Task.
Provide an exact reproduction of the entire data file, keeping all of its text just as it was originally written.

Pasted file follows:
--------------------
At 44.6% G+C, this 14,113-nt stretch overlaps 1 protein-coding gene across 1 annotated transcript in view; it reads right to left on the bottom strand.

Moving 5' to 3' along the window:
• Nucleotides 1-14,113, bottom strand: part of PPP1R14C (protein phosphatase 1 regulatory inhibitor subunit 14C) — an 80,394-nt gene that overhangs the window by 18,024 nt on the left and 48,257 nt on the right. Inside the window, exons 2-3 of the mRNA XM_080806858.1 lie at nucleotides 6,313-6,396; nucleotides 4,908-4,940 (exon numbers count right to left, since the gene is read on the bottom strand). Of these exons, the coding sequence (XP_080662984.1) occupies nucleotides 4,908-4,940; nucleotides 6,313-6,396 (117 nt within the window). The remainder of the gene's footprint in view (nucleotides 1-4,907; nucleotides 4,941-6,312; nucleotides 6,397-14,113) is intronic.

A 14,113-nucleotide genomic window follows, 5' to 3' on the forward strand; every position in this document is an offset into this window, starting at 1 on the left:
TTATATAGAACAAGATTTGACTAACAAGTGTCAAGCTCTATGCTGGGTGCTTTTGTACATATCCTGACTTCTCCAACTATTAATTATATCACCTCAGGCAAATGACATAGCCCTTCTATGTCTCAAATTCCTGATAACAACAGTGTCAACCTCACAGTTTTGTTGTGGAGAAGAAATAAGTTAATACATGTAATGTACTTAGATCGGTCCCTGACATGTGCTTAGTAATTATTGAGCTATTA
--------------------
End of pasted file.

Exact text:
At 44.6% G+C, this 14,113-nt stretch overlaps 1 protein-coding gene across 1 annotated transcript in view; it reads right to left on the bottom strand.

Moving 5' to 3' along the window:
• Nucleotides 1-14,113, bottom strand: part of PPP1R14C (protein phosphatase 1 regulatory inhibitor subunit 14C) — an 80,394-nt gene that overhangs the window by 18,024 nt on the left and 48,257 nt on the right. Inside the window, exons 2-3 of the mRNA XM_080806858.1 lie at nucleotides 6,313-6,396; nucleotides 4,908-4,940 (exon numbers count right to left, since the gene is read on the bottom strand). Of these exons, the coding sequence (XP_080662984.1) occupies nucleotides 4,908-4,940; nucleotides 6,313-6,396 (117 nt within the window). The remainder of the gene's footprint in view (nucleotides 1-4,907; nucleotides 4,941-6,312; nucleotides 6,397-14,113) is intronic.

A 14,113-nucleotide genomic window follows, 5' to 3' on the forward strand; every position in this document is an offset into this window, starting at 1 on the left:
TTATATAGAACAAGATTTGACTAACAAGTGTCAAGCTCTATGCTGGGTGCTTTTGTACATATCCTGACTTCTCCAACTATTAATTATATCACCTCAGGCAAATGACATAGCCCTTCTATGTCTCAAATTCCTGATAACAACAGTGTCAACCTCACAGTTTTGTTGTGGAGAAGAAATAAGTTAATACATGTAATGTACTTAGATCGGTCCCTGACATGTGCTTAGTAATTATTGAGCTATTA